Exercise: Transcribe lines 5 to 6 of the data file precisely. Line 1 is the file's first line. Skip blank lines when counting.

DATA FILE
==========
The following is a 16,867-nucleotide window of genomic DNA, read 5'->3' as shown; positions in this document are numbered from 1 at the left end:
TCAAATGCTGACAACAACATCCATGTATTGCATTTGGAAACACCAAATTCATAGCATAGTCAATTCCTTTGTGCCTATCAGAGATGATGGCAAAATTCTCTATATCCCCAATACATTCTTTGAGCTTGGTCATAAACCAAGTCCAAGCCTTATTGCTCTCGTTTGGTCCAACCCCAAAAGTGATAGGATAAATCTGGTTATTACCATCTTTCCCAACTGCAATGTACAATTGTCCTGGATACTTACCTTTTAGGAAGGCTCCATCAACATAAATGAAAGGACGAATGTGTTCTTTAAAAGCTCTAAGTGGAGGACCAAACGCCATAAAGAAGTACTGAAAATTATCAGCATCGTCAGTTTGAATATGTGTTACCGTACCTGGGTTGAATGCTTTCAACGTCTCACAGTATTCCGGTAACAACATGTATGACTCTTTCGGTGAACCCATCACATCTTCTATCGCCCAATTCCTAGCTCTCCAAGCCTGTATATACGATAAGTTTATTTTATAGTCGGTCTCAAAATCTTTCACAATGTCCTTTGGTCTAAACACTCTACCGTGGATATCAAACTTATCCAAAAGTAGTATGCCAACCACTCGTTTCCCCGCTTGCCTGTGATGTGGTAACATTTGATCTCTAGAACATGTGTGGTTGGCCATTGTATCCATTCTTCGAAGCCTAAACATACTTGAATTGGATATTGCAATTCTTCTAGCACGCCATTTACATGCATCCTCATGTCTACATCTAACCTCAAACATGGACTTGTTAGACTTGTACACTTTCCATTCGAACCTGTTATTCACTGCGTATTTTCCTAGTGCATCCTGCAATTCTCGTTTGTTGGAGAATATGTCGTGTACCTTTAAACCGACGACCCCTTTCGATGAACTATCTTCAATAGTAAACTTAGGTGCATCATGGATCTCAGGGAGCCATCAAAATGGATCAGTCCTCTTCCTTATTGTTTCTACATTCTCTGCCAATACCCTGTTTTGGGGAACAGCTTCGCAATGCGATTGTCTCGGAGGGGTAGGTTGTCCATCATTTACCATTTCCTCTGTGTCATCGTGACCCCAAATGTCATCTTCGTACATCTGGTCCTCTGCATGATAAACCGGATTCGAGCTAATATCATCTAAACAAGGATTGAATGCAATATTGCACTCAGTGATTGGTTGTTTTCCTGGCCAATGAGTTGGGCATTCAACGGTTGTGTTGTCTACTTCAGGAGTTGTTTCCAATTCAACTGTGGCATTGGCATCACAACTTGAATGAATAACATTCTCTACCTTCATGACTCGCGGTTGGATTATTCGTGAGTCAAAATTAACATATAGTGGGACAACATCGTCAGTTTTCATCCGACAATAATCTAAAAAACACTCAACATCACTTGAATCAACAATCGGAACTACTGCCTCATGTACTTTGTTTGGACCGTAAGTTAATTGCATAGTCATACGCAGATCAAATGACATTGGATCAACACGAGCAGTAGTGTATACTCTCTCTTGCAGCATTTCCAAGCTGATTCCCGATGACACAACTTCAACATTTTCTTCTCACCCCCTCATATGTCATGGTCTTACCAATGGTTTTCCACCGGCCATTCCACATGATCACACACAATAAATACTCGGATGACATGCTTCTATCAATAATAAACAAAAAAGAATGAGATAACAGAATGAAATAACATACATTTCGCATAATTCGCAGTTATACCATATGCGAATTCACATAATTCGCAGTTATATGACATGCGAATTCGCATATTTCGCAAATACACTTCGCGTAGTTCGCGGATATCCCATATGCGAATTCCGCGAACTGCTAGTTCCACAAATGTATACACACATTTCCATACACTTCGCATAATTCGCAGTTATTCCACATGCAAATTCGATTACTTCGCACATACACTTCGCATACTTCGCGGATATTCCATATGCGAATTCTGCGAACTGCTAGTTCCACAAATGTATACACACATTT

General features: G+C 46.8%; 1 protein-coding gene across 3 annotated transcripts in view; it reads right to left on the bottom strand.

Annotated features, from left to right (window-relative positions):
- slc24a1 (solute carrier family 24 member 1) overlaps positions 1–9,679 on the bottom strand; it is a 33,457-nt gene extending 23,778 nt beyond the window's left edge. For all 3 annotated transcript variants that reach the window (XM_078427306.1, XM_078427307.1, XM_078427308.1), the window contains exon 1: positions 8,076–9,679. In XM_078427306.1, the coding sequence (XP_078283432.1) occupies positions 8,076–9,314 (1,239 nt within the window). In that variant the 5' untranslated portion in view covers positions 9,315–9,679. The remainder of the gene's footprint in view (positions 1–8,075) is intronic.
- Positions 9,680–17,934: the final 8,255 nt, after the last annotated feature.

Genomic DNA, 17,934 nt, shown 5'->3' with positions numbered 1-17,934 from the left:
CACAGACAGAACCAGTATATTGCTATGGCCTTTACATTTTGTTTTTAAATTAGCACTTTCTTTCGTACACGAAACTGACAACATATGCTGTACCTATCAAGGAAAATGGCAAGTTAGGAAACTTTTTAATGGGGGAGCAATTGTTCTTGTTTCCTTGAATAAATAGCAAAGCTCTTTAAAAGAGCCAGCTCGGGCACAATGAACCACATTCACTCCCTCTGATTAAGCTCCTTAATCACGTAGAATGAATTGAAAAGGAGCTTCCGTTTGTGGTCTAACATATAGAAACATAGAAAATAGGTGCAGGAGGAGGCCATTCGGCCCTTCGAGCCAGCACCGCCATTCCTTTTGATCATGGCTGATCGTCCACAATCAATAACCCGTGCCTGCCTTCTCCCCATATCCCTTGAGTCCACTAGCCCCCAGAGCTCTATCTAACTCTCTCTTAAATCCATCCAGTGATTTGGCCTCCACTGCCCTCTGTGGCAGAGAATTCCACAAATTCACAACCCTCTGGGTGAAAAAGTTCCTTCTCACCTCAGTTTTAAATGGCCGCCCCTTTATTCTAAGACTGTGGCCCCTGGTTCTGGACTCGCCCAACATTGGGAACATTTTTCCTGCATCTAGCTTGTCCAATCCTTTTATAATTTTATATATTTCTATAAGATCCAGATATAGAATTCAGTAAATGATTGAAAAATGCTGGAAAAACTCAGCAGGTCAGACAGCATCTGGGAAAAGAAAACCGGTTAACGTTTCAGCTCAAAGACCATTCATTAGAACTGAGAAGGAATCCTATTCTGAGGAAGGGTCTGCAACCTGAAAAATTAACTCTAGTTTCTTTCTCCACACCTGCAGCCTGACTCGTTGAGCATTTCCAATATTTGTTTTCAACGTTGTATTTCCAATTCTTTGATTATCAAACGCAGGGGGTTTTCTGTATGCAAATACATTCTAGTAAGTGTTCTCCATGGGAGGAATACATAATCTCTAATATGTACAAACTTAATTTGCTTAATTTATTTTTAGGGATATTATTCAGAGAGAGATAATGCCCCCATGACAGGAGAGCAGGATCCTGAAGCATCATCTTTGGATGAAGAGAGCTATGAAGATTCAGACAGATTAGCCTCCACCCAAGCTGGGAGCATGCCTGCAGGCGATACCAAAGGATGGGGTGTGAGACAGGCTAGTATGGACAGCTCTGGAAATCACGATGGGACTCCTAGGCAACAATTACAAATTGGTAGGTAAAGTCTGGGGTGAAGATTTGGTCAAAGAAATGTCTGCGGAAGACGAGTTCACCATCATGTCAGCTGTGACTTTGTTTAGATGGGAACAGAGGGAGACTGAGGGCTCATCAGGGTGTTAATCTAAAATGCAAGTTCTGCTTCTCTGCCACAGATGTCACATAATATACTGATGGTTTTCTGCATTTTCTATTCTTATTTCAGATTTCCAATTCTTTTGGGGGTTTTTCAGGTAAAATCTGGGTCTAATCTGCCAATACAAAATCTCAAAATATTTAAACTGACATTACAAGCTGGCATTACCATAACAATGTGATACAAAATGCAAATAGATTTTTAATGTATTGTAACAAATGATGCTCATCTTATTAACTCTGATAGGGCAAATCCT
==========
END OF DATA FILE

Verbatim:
- slc24a1 (solute carrier family 24 member 1) overlaps positions 1–9,679 on the bottom strand; it is a 33,457-nt gene extending 23,778 nt beyond the window's left edge. For all 3 annotated transcript variants that reach the window (XM_078427306.1, XM_078427307.1, XM_078427308.1), the window contains exon 1: positions 8,076–9,679. In XM_078427306.1, the coding sequence (XP_078283432.1) occupies positions 8,076–9,314 (1,239 nt within the window). In that variant the 5' untranslated portion in view covers positions 9,315–9,679. The remainder of the gene's footprint in view (positions 1–8,075) is intronic.
- Positions 9,680–17,934: the final 8,255 nt, after the last annotated feature.